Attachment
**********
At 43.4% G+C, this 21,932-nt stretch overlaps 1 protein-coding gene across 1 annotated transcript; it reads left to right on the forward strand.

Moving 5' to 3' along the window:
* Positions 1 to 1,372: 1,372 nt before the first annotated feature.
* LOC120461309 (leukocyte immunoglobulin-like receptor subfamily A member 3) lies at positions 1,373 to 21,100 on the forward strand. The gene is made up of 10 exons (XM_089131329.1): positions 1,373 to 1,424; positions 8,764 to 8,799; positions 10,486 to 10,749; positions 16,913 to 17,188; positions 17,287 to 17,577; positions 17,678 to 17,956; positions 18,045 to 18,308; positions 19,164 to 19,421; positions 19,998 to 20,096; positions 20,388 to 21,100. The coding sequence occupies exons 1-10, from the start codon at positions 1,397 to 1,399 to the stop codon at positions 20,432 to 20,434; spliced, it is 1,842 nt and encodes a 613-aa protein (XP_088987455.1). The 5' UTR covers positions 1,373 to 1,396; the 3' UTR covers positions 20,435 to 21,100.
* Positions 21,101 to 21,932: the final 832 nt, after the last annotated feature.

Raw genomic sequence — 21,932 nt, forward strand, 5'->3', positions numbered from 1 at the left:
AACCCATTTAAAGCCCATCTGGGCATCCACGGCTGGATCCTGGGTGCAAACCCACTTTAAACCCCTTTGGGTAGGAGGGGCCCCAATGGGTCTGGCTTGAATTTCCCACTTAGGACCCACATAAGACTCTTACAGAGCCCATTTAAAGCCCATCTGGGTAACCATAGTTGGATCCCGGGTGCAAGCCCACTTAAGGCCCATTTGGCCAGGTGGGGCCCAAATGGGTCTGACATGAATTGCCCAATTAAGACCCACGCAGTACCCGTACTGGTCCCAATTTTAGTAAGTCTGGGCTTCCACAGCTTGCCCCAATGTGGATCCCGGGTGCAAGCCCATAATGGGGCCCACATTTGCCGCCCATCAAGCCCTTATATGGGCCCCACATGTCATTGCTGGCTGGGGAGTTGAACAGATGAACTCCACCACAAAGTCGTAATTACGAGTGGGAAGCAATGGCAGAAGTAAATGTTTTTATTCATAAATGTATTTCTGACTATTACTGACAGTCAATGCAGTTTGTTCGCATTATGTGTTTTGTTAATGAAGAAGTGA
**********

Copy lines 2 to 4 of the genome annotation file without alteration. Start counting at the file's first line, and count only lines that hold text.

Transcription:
Moving 5' to 3' along the window:
* Positions 1 to 1,372: 1,372 nt before the first annotated feature.
* LOC120461309 (leukocyte immunoglobulin-like receptor subfamily A member 3) lies at positions 1,373 to 21,100 on the forward strand. The gene is made up of 10 exons (XM_089131329.1): positions 1,373 to 1,424; positions 8,764 to 8,799; positions 10,486 to 10,749; positions 16,913 to 17,188; positions 17,287 to 17,577; positions 17,678 to 17,956; positions 18,045 to 18,308; positions 19,164 to 19,421; positions 19,998 to 20,096; positions 20,388 to 21,100. The coding sequence occupies exons 1-10, from the start codon at positions 1,397 to 1,399 to the stop codon at positions 20,432 to 20,434; spliced, it is 1,842 nt and encodes a 613-aa protein (XP_088987455.1). The 5' UTR covers positions 1,373 to 1,396; the 3' UTR covers positions 20,435 to 21,100.